Politics before sports for G-B, KP governments

Published: July 11, 2010

The polo festival ended on Friday with the team of Shandur lifting the trophy. PHOTO: APP

GILGIT: The polo teams of Gilgit-Baltistan and Khyber-Pakhtunkhwa may not have been able to square off at the ground, but the political teams of the two regions have been busy.

The G-B government had decided to boycott the Shandur Polo Festival in protest against the federal government’s decision to assign the K-P government to organise the event. The G-B government argued that Shandur Polo Ground was part of the territory of G-B, a claim denied by the K-P government. The polo ground, which stands at 12,000 feet above sea level is the world’s highest polo ground, is midway between Chitral and Gilgit. The G-B government thus recalled their team, which had already reached the polo ground for preliminary matches to acclimatise teams to the weather.

The Gilgit polo team’s boycott of the event had put the fate of the tournament in jeopardy since the game is traditionally played between arch-rivals Gilgit and Chitral every year. However, the K-P government kept hopes alive after it announced that the show will go on, with or without Gilgit’s team. For the first time since 1980, the tournament culminated without participation of the Gilgit polo team.

The K-P government has come out in the open about its views on the G-B government’s claim to the polo ground.

“We have foiled the conspiracies against the Shandur Polo Festival,” Aqil Shah, the provincial sports minister, told a gathering in Chitral recently. It was clear who the minister was referring to: the G-B government that decided to pull their team out of the festival at the eleventh hour.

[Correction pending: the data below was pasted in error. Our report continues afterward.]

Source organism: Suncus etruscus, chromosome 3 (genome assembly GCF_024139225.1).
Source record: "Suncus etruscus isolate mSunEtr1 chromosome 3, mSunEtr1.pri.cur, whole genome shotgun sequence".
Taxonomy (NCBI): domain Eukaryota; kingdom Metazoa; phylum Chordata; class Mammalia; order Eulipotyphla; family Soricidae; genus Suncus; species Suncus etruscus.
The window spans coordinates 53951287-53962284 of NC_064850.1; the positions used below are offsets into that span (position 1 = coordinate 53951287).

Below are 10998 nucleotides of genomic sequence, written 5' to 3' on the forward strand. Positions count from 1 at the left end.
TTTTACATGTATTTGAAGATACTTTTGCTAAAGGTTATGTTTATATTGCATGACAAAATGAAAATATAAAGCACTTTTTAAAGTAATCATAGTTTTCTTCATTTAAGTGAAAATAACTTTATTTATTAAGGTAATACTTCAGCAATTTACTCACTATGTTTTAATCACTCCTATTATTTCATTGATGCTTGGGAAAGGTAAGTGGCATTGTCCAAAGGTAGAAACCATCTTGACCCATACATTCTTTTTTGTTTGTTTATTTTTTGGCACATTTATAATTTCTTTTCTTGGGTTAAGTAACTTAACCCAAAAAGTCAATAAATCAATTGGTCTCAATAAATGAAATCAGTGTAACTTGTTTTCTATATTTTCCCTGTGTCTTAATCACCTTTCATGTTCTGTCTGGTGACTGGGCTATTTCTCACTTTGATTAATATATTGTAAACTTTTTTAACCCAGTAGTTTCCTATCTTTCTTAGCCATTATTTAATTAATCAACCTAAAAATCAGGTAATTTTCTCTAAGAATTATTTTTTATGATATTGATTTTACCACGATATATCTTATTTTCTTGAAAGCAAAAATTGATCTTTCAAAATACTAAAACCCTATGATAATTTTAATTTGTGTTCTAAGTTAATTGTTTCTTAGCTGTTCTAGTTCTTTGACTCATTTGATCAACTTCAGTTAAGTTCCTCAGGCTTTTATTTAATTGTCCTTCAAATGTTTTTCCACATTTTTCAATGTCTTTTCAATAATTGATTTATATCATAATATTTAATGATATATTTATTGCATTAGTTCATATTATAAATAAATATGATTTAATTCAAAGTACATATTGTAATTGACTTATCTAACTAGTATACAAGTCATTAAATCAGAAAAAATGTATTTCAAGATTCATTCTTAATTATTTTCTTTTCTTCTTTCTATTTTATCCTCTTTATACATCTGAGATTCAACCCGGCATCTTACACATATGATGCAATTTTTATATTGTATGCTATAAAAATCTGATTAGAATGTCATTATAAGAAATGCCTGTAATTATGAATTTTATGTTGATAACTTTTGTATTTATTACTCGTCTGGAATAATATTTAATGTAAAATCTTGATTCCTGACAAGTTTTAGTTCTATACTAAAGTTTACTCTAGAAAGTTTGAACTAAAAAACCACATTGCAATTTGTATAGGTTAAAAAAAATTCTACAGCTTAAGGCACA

Shah said that despite several attempts, they couldn’t convince the G-B government to participate in the tournament but they did not “budge an inch” from their claim on Shandur.

In Gilgit, the Shandur issue has turned out to be a matter of both ego and prestige. G-B Chief Minister Mehdi Shah has said that his decision to boycott the festival highlighted the issue of Shandur and forced the Khyber-Pakhtunkhwa government to initiate a dialogue over the disputed territory.

The ‘bold’ decision to withdraw the team, an initiative taken by Shah himself, earned widespread applause and support throughout the province. The people expressed their full support to the chief minister and the Gilgit team captain said that there were no regrets in the team as it was their government’s decision and they honoured it.

Published in The Express Tribune, July 11th, 2010.

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